The San Francisco Embarcadero Freeway comes to life in this elegy for modernity. The Freeway was deemed a triumph of engineering, a monument for human inventiveness. With the 1989 earthquake, however, the freeway was severely damaged and with it all the industrial-technological promises it held. Premonition shows the situation before the crisis, a deceptive moment of industrial harmony.
"And when the illusion disappears, that is to say when we see the being or fact as it really exists outside ourselves, we experience a strange feeling, complicated half with regret for the vanquished phantom, half with agreeable surprise for the novelty, for the actual fact."—Charles Baudelaire
"There’s an exquisite despair and a dooming ambiguity suspended in the cool morning clarity of Dominic Angerame’s new film, Premonition. It’s short and bittersweet, like a prelude by Debussy, and promises a broad integration of the aesthetic elements of his work, now full-fledged and ascendant. But with the widening view and depth of field and new heights, there’s also a painful consciousness of the vanity of all things human and of their transience...Trans fixed if not much further along the road, we feel like those wide-eyed and well- intended Akkadian stargazers teetering on the edge of a vast new knowledge hovering overs...revealing...revealing...what?
"Premonition, despite its sadness, does not judge modernity and its Gargantuan feats of engineering, but, on the contrary, admires them, in the fullest aesthetic sense of the word, like a traveler turning a bend in the road whereby an enormity of landscape is revealed, overwhelming his ego, freeing him up toward a larger question while simultaneously diminishing his particularity in the very grandeur of it all...Angerame even loves the works of man, as he loves work itself, but there’s something awestruck before these very works that recalls the child’s wonder before the suddenness of natural disaster, like a five year old staring into a friend’s gaping wound...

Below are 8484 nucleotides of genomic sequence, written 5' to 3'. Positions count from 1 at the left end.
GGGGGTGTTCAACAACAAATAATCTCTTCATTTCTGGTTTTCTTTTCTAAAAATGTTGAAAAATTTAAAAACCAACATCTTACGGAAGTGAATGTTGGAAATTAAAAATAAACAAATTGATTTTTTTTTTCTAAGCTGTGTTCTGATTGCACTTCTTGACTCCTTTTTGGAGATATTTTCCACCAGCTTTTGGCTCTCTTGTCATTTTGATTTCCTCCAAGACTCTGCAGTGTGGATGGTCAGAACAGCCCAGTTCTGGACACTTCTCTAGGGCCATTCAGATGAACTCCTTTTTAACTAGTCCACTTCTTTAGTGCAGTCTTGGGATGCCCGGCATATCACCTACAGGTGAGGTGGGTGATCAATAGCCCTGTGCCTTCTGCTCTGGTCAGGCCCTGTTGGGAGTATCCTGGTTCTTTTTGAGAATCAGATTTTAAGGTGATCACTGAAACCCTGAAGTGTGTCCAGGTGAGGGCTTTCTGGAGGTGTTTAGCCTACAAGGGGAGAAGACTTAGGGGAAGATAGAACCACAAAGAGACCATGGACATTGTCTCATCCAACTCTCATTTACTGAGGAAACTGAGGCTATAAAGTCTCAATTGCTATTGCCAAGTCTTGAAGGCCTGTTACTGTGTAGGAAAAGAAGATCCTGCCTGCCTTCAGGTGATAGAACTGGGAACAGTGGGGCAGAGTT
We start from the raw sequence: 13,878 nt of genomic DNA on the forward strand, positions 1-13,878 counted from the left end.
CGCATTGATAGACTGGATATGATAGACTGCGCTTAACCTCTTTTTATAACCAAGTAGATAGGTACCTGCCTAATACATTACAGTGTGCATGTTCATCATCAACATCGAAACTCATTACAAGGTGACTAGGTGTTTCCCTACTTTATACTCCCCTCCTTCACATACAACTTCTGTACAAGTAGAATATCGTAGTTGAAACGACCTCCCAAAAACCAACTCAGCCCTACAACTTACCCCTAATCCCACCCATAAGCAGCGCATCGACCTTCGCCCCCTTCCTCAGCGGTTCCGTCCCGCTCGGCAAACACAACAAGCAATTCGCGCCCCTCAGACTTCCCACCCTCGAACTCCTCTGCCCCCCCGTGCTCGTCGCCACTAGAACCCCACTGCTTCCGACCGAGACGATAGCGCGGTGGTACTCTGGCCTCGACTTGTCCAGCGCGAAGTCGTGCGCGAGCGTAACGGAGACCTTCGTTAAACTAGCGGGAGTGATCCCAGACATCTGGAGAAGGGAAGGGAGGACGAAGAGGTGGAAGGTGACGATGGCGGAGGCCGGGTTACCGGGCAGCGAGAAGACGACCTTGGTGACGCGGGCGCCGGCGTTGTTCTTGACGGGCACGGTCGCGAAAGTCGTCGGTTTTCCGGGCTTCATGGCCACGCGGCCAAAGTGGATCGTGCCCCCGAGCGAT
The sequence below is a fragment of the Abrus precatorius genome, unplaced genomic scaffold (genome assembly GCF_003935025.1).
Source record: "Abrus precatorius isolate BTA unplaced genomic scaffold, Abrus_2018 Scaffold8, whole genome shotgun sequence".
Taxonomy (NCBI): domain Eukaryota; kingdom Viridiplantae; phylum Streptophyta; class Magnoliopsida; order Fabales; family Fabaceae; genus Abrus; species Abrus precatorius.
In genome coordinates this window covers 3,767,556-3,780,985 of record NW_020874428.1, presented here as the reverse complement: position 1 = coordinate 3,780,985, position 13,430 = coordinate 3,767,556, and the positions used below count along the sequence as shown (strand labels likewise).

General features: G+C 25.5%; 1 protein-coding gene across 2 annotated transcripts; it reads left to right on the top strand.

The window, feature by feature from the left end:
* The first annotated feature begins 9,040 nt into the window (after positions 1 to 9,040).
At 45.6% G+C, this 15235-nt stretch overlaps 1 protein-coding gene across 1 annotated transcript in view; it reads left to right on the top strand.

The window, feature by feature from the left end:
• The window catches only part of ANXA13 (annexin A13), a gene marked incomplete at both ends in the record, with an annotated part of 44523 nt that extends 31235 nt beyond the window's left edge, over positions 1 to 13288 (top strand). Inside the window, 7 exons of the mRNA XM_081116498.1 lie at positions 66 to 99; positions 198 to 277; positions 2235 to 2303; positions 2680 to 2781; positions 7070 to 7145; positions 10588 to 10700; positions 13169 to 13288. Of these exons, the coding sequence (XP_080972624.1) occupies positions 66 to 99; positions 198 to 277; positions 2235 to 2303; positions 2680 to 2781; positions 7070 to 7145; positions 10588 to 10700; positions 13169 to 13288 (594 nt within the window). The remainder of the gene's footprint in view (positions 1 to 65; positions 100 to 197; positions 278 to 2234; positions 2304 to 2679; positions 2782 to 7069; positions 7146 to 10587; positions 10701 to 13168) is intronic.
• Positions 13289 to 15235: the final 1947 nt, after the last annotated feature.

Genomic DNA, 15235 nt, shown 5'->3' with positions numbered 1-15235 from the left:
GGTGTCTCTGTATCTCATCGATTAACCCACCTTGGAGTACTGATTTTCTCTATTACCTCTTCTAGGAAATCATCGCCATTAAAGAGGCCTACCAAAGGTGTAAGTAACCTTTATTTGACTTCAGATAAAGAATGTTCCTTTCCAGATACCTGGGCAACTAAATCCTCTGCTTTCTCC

"Modernity, what happened to your highway? You tower over us, then you disappear. The arch and ribs of the guardrails seemed so very real to us, like the backbone of a stegosaurus. Gone. The casually defiant smoked cigarettes upon you. The sincerely healthy played tennis in your shadows. You were close to our places of work downtown. The seagulls’ cries echoed in your ribcage. Gone. Submerged in the rising waters of time. One more atlanta vanity.
"The illusion looms high, but passes like the ships you could see from those heights...The frozen freighter at anchor beneath the endlessly (?) spanning bridge, is haunted, and somehow recalls the ghostship from Nosferatu, even in its perfect otherworldly calm. The film hides its meaning, comes in like the tide but still disappears...A fragment of a circle, abstracted. Near the bridge. The highway snakes along. Adolescents tagged it. A jogger likes a flea on its back. And emptied of cars it’s its own worst indictment: now that we’re not busy with it, what can it mean?
"The staunch Ferry Building, the swift ferry and its charms, the blimp, the helicopter. ---All of them toys when it cast its cool morning shadow their way. We were heading out toward our favorite cafe, unknowing it would come down, like rain...
"Premonition is not just about a defunct highway to have done with, it’s the painful inventory of a desired and questionable relationship gone down."—Ronald F. Sauer
"The concrete world of the American infra-structure and its demise are made strangely poetic in this expressionist documentary which shows the vacant San Francisco Embarcedero Freeway after it has outlived its usefulness, before its destruction. In an atmosphere of daylight, mystery, Angerame sows inklings and reveals the past encircled by the future. Lyrical, ominous, comic, PREMONITION works on the attentive viewer like a remembrance of something that is yet tohappen, silent, telling daydream."—Barbara Jaspersen Voorhees.
"Roads, bridges, street lamps and underpasses are all harbingers of an untold urban tale, set in the vacant San Francisco Embarcadero Freeway before its’ destruction. We are led through a desolate cityscape as if we were actually penetrating it. A bridge covered with graffitied sperms heading towards downtown, is a metaphor for the man-made womb that is the city. PREMONITION’S approach is as lucid as it is perplexing."—Images Film Festival, Toronto, 1997
Director's Choice Award, Black Maria Film Festival, Sept., 1996
Ann Arbor Film Festival, 1996
Director's Choice Award, Black Maria Film Festival, 1996
Ann Arbor Film Festival, Prize Winner, 1995